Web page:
High cholesterol, a well-known risk factor for heart disease and stroke, affects about 1 in every 3 American adults. LDL cholesterol is known as the "bad" type of cholesterol because it forms plaques in your arteries, which can restrict the flow of blood and ultimately result in heart disease. But another type of cholesterol - HDL cholesterol - protects your arteries from this fate by sticking to LDL cholesterol particles and taking them to the liver. The liver then breaks down the LDL cholesterol. For this reason, HDL is known as the "good" cholesterol.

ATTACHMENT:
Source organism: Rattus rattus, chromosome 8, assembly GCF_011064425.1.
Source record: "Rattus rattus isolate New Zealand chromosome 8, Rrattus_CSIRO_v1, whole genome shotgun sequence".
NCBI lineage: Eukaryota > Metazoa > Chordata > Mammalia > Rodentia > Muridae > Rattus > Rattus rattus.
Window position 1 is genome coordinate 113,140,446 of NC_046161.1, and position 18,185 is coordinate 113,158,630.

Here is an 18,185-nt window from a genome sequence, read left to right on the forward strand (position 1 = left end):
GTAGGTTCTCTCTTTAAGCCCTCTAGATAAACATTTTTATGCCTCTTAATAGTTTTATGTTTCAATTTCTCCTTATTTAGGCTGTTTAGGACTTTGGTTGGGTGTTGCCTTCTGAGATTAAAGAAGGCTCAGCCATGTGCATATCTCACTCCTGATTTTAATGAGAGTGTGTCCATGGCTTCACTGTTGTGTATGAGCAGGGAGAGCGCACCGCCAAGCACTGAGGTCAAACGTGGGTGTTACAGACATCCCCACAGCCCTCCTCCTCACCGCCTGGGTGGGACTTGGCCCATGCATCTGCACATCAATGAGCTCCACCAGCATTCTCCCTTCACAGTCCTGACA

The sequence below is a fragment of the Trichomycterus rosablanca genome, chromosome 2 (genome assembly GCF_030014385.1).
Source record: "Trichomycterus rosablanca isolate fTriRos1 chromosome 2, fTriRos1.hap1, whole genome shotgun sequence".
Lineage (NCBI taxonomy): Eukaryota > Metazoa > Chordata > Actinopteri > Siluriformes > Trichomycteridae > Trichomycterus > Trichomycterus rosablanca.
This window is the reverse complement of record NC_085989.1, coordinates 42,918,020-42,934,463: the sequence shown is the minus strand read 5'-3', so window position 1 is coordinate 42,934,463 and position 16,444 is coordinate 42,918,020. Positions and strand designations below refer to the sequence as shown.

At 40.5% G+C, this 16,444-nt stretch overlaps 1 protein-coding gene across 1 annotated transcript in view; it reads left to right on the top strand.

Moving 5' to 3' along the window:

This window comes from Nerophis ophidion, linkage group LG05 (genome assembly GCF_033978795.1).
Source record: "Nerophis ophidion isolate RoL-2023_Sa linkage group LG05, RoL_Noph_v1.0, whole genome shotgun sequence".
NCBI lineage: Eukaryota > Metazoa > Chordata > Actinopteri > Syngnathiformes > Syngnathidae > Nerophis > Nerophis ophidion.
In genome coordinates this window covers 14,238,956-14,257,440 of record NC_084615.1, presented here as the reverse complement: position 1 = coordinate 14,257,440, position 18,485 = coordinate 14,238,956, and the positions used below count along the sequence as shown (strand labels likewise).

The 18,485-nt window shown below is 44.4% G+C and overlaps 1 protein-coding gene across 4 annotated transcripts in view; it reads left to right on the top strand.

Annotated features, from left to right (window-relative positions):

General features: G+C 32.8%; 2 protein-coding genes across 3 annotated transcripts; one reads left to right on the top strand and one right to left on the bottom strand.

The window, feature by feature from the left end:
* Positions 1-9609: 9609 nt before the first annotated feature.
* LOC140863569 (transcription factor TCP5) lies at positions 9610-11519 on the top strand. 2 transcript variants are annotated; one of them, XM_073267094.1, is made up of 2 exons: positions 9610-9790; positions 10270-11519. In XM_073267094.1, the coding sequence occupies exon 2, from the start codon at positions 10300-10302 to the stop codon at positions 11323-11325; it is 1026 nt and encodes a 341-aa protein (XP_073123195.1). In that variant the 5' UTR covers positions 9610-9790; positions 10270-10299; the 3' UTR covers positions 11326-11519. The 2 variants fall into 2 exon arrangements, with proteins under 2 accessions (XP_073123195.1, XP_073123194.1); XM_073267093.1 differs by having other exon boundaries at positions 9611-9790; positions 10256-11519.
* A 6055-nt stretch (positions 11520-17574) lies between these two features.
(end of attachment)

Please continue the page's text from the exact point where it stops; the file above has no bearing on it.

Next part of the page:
Lipids are fatty, oily compounds that are found in your bloodstream and in your body's cells. Cholesterol and triglycerides are both made out of lipids.